MOSTAR - The name of the city of Mostar was given by the guardians of bridges called "bridgears."It is an old city, developed in the 15th and 16th centuries as an Ottoman frontier town and during the Austro-Hungarian period in the 19th and 20th centuries. Mostar has long been known for its old Turkish houses and Old Bridge, Stari Most. The bridge was built by the Ottomans in the 16th century according to the orders of Turkish ruler Sultan Suleyman to replace the only, old hanging iron bridge and is exemplary of typical Islamic architecture and fine engineering. It crosses over the beautiful turquoise Neretvariver, and is at the heart of Mostar’s historic Old Town. It is now on the UNESCO World Heritage List, having received this status in 2005 soon after it was rebuilt, and it attracts thousands of tourists to Mostar every year.
MehmedPasa Mosque built in 1618, is a simple but stunning mosque, which is not only an attraction itself, but is also a spot for some of the best views of the Stari Most. The mosque was built in the early 1600s by the Ottomans, and today it is one of the best preserved mosques in the area. There is a small entrance fee that includes the climb up the minaret for 360º views of the bridge, and a stroll around the outside courtyard which also offers amazing views. The interior of the mosque features some lovely ornate decorations.
KrivaCuprija or ‘Crooked Bridge’
For a smaller and less touristic version of the Stari Most, the KrivaCuprija is worth a visit. It is older than the Stari Most, and is thought to have been a test-run of sorts for the later construction of the larger and more famous bridge. It has only one arch so is relatively small, but still exemplifies typical Islamic architecture of the 16th century, and is a much more peaceful place to sit and enjoy a relaxing lunch at one of the nearby restaurants.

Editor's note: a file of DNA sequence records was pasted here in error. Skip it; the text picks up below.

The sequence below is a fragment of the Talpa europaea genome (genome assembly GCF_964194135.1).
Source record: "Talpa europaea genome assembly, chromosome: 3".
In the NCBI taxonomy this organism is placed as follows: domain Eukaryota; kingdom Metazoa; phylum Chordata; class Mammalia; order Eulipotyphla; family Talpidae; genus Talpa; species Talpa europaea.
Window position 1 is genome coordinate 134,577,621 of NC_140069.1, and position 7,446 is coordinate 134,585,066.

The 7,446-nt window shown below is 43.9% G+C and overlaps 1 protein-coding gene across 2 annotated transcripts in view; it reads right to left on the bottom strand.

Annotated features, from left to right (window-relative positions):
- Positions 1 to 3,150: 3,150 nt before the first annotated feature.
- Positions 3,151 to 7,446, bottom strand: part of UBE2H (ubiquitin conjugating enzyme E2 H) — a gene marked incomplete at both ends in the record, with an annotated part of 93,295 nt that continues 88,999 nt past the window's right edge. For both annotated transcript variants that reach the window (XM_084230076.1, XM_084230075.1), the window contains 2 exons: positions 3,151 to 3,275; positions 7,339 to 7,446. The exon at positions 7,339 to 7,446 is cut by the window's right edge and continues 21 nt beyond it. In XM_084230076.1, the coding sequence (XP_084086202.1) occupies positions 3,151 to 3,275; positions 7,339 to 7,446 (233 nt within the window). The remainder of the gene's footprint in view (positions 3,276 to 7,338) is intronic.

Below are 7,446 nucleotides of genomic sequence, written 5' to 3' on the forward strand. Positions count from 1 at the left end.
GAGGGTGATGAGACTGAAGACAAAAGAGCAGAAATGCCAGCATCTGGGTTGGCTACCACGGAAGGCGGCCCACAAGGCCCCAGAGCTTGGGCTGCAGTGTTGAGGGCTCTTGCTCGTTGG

Is one of Mostar’s best examples of Ottoman architecture and is the protected national monument. It was once inhabited by the noble Muslibegović family, and now is both, a luxury hotel and a museum. The interior is in keeping with traditional eastern styles, such as Ottoman rugs, white walls and wooden furnishings, with the museum exhibiting items such as books, manuscripts and handmade crafts. One of the highlights is the outer courtyard, which is shady and well-kept with plenty of lush flowers and greenery.
In the heart of Mostar’s picturesque Old Town is its market, or čaršija. There is a market on each side of the river near to the Stari Most and it has a distinctly eastern feel, thanks to the historic Ottoman influences, with stalls selling rugs, painted plates, copper items, and souvenirs.